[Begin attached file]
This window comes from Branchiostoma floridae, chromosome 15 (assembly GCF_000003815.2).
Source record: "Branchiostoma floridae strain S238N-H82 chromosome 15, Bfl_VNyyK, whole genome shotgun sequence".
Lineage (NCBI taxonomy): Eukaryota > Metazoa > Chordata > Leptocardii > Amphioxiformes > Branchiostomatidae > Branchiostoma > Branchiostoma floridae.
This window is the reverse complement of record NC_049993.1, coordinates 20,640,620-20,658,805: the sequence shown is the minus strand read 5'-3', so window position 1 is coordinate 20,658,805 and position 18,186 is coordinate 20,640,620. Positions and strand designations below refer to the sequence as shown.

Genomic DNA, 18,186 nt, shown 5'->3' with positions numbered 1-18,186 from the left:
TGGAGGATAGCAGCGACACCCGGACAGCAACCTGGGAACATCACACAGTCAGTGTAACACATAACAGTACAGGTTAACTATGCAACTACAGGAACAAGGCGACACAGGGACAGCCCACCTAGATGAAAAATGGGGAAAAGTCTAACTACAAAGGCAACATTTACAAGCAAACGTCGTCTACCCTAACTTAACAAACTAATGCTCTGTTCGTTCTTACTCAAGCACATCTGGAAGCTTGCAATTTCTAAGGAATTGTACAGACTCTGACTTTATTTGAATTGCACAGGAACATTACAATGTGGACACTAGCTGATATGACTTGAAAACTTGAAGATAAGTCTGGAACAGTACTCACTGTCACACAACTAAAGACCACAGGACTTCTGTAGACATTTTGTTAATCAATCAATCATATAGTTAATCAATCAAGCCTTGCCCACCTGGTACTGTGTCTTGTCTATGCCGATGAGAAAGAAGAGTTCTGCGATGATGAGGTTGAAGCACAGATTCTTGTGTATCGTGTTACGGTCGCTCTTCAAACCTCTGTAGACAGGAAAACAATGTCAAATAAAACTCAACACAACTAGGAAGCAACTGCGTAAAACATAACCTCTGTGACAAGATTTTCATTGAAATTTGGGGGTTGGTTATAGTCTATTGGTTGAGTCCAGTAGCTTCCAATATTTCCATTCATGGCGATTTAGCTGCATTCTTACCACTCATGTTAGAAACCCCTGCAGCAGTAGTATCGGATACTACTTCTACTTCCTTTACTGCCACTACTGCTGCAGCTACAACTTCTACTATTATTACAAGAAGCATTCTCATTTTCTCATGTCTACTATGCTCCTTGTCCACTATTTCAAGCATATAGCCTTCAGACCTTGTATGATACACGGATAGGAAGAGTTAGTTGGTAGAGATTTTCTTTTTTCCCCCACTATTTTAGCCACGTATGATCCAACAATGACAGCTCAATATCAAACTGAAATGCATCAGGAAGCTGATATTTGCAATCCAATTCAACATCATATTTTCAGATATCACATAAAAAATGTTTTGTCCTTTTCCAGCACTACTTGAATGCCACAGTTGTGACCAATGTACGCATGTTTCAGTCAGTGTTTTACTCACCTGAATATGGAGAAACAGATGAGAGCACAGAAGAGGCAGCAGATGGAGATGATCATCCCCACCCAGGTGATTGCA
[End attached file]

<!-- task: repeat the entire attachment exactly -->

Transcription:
This window comes from Branchiostoma floridae, chromosome 15 (assembly GCF_000003815.2).
Source record: "Branchiostoma floridae strain S238N-H82 chromosome 15, Bfl_VNyyK, whole genome shotgun sequence".
Lineage (NCBI taxonomy): Eukaryota > Metazoa > Chordata > Leptocardii > Amphioxiformes > Branchiostomatidae > Branchiostoma > Branchiostoma floridae.
This window is the reverse complement of record NC_049993.1, coordinates 20,640,620-20,658,805: the sequence shown is the minus strand read 5'-3', so window position 1 is coordinate 20,658,805 and position 18,186 is coordinate 20,640,620. Positions and strand designations below refer to the sequence as shown.

Genomic DNA, 18,186 nt, shown 5'->3' with positions numbered 1-18,186 from the left:
TGGAGGATAGCAGCGACACCCGGACAGCAACCTGGGAACATCACACAGTCAGTGTAACACATAACAGTACAGGTTAACTATGCAACTACAGGAACAAGGCGACACAGGGACAGCCCACCTAGATGAAAAATGGGGAAAAGTCTAACTACAAAGGCAACATTTACAAGCAAACGTCGTCTACCCTAACTTAACAAACTAATGCTCTGTTCGTTCTTACTCAAGCACATCTGGAAGCTTGCAATTTCTAAGGAATTGTACAGACTCTGACTTTATTTGAATTGCACAGGAACATTACAATGTGGACACTAGCTGATATGACTTGAAAACTTGAAGATAAGTCTGGAACAGTACTCACTGTCACACAACTAAAGACCACAGGACTTCTGTAGACATTTTGTTAATCAATCAATCATATAGTTAATCAATCAAGCCTTGCCCACCTGGTACTGTGTCTTGTCTATGCCGATGAGAAAGAAGAGTTCTGCGATGATGAGGTTGAAGCACAGATTCTTGTGTATCGTGTTACGGTCGCTCTTCAAACCTCTGTAGACAGGAAAACAATGTCAAATAAAACTCAACACAACTAGGAAGCAACTGCGTAAAACATAACCTCTGTGACAAGATTTTCATTGAAATTTGGGGGTTGGTTATAGTCTATTGGTTGAGTCCAGTAGCTTCCAATATTTCCATTCATGGCGATTTAGCTGCATTCTTACCACTCATGTTAGAAACCCCTGCAGCAGTAGTATCGGATACTACTTCTACTTCCTTTACTGCCACTACTGCTGCAGCTACAACTTCTACTATTATTACAAGAAGCATTCTCATTTTCTCATGTCTACTATGCTCCTTGTCCACTATTTCAAGCATATAGCCTTCAGACCTTGTATGATACACGGATAGGAAGAGTTAGTTGGTAGAGATTTTCTTTTTTCCCCCACTATTTTAGCCACGTATGATCCAACAATGACAGCTCAATATCAAACTGAAATGCATCAGGAAGCTGATATTTGCAATCCAATTCAACATCATATTTTCAGATATCACATAAAAAATGTTTTGTCCTTTTCCAGCACTACTTGAATGCCACAGTTGTGACCAATGTACGCATGTTTCAGTCAGTGTTTTACTCACCTGAATATGGAGAAACAGATGAGAGCACAGAAGAGGCAGCAGATGGAGATGATCATCCCCACCCAGGTGATTGCA